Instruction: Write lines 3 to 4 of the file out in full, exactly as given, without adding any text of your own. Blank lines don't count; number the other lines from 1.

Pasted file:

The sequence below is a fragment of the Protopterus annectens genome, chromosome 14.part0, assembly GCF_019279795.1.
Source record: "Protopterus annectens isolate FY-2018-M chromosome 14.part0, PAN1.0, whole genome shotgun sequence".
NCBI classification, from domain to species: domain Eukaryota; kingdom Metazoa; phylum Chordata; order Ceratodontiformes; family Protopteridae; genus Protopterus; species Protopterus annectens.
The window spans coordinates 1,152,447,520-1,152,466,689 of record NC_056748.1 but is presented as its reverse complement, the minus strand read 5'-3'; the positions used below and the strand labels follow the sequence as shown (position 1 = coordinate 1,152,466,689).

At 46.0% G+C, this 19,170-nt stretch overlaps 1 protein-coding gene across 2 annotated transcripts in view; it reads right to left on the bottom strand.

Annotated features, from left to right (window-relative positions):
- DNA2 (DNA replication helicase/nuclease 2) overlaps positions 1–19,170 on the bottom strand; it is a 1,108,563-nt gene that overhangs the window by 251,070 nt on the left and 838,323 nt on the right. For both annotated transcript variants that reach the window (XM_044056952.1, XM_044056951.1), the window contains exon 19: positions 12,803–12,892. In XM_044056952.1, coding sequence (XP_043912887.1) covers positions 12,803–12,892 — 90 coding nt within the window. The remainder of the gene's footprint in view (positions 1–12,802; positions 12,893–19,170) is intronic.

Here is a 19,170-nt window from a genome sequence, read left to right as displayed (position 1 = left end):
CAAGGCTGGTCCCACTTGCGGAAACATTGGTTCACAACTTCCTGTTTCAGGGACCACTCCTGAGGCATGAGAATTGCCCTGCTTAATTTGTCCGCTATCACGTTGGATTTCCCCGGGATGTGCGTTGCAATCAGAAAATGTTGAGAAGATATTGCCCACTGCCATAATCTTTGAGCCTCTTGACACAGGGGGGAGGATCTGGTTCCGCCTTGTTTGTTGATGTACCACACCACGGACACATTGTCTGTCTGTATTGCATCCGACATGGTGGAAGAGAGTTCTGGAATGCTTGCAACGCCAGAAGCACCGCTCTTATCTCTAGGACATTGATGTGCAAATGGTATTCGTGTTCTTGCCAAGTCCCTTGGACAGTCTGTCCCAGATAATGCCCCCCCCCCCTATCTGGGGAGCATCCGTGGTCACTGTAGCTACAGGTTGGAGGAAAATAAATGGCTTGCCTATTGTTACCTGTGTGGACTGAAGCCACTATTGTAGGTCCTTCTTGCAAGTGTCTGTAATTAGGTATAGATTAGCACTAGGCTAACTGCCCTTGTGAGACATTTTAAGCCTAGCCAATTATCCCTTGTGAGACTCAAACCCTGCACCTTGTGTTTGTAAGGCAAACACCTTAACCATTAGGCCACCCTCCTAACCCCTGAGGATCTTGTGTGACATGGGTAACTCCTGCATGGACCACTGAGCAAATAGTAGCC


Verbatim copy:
NCBI classification, from domain to species: domain Eukaryota; kingdom Metazoa; phylum Chordata; order Ceratodontiformes; family Protopteridae; genus Protopterus; species Protopterus annectens.
The window spans coordinates 1,152,447,520-1,152,466,689 of record NC_056748.1 but is presented as its reverse complement, the minus strand read 5'-3'; the positions used below and the strand labels follow the sequence as shown (position 1 = coordinate 1,152,466,689).